Pfeifer, who served as Bishop of San Angelo from 1985 to 2013, criticized the “negative forces at a presidential and congressional level” proposing bills and policies “to approve the terrible killing of the unborn through abortion.”

Earlier this year, Pfeifer called on his fellow bishops to hold President Joe Biden accountable and take action against pro-abortion policy in favor of pro-life measures that support women and the unborn. More specifically, in April he encouraged the bishops to respond after Biden’s proposed 2023 budget removed pro-life protections.

Pfeifer’s latest statement came ahead of Respect Life Month, which the U.S. bishops celebrate in October. Pfeifer told CNA that Catholics and pro-life Americans with their children, family members, and friends “have countless opportunities, especially in the pro-life month of October, to show respect for the sacred personhood of each one, especially for the unborn, whose moms might be considering an abortion.”

“They do this by the kindness they show one another, especially for a pregnant mom,” he said. “They can do this by praying together, taking time to share with one another about needs, and by reaching out with loving hearts and caring helpful hands, especially for those who struggle and feel left out.”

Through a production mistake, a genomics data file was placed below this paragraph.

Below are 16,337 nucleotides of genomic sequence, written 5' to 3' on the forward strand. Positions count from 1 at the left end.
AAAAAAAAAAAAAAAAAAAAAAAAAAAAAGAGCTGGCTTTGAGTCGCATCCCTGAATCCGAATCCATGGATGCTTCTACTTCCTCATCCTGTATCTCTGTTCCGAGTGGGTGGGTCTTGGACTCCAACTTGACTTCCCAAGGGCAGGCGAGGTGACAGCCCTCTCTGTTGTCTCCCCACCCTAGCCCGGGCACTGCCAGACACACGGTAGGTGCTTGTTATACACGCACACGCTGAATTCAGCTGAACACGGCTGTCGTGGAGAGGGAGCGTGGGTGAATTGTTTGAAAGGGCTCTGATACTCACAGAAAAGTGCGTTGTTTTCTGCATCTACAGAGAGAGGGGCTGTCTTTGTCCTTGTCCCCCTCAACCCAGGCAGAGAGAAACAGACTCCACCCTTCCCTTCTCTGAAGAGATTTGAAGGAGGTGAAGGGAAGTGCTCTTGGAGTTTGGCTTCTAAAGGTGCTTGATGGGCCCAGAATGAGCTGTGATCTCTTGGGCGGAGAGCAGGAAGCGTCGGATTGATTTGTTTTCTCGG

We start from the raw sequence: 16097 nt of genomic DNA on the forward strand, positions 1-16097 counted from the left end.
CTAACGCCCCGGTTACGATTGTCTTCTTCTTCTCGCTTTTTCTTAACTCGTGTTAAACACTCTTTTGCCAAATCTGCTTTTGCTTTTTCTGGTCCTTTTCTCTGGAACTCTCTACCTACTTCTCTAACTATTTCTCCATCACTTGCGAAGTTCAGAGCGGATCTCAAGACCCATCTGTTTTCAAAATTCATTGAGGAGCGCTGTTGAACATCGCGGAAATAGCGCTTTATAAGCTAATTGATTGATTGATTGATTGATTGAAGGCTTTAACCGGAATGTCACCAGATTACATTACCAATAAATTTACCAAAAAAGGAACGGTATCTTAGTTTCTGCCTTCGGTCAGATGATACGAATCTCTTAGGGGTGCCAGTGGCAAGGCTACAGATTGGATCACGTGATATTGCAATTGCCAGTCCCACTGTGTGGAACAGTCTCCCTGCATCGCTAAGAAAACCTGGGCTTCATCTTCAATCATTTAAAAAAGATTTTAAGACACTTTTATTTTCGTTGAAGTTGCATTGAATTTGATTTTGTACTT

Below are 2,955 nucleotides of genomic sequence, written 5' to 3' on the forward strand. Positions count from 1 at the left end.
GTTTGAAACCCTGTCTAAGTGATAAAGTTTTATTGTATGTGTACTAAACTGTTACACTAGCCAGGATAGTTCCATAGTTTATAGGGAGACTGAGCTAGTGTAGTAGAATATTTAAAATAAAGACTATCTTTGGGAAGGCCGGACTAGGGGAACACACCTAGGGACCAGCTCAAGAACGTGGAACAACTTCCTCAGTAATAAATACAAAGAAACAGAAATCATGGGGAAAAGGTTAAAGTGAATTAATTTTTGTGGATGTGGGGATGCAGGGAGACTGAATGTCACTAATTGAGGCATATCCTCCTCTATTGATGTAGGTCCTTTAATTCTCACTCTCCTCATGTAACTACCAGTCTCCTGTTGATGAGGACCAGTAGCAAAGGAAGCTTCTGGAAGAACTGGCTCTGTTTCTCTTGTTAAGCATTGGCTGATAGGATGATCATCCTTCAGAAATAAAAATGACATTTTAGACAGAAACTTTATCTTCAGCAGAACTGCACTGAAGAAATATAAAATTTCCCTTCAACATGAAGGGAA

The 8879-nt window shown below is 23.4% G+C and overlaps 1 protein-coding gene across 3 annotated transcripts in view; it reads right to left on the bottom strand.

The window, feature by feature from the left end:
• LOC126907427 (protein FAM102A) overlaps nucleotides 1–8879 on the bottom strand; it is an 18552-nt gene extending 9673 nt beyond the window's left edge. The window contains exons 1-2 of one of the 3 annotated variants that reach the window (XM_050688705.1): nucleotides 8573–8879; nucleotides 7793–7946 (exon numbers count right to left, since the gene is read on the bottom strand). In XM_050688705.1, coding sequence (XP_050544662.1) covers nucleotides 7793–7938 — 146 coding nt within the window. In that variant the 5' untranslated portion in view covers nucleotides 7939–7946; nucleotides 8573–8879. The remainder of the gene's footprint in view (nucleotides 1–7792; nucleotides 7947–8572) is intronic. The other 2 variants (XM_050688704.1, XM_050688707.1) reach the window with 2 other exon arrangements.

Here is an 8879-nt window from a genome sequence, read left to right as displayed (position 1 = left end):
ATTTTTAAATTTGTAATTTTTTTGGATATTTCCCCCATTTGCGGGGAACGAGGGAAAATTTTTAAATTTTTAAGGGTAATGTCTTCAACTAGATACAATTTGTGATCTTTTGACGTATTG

In his statement, he likewise encouraged the pro-life movement to take action — and promote personhood.

“Now is the time for all pro-lifers, led by the bishops and leaders in government and civil positions, to strongly and clearly preach and protect this fundamental life issue of the sacredness of the personhood beginning with the unborn,” he said.

If the personhood of the unborn is recognized, he added, that could make way for a nationwide abortion ban.

At the same time, Pfeifer called on the faithful to pray to the Holy Spirit and encourage all pro-lifers — beginning with the bishops — to show more concern for women struggling with pregnancy problems.

“Pope Francis stresses the closeness, compassion, and tenderness we must have for all pregnant women and those considering an abortion decision and offer them spiritual, human, health, and financial means to assist them with their many needs and to encourage them to save their babies,” he said. “And we must work with our elected officials to provide the proper aid to cover the cost of the birth, and the early and ongoing care and education of their children.”

“God created the human person in the divine image and likeness as the pinnacle of all creation,” he concluded. “Each of us, including the unborn, share in the image of God’s glory. Human life as a gift from God is sacred and inviolable.”

Election 2022: Abortion appears on ballot in 5 states this November

null / roibu / Shutterstock.

Washington, D.C. Newsroom, Sep 26, 2022 / 11:40 am (CNA).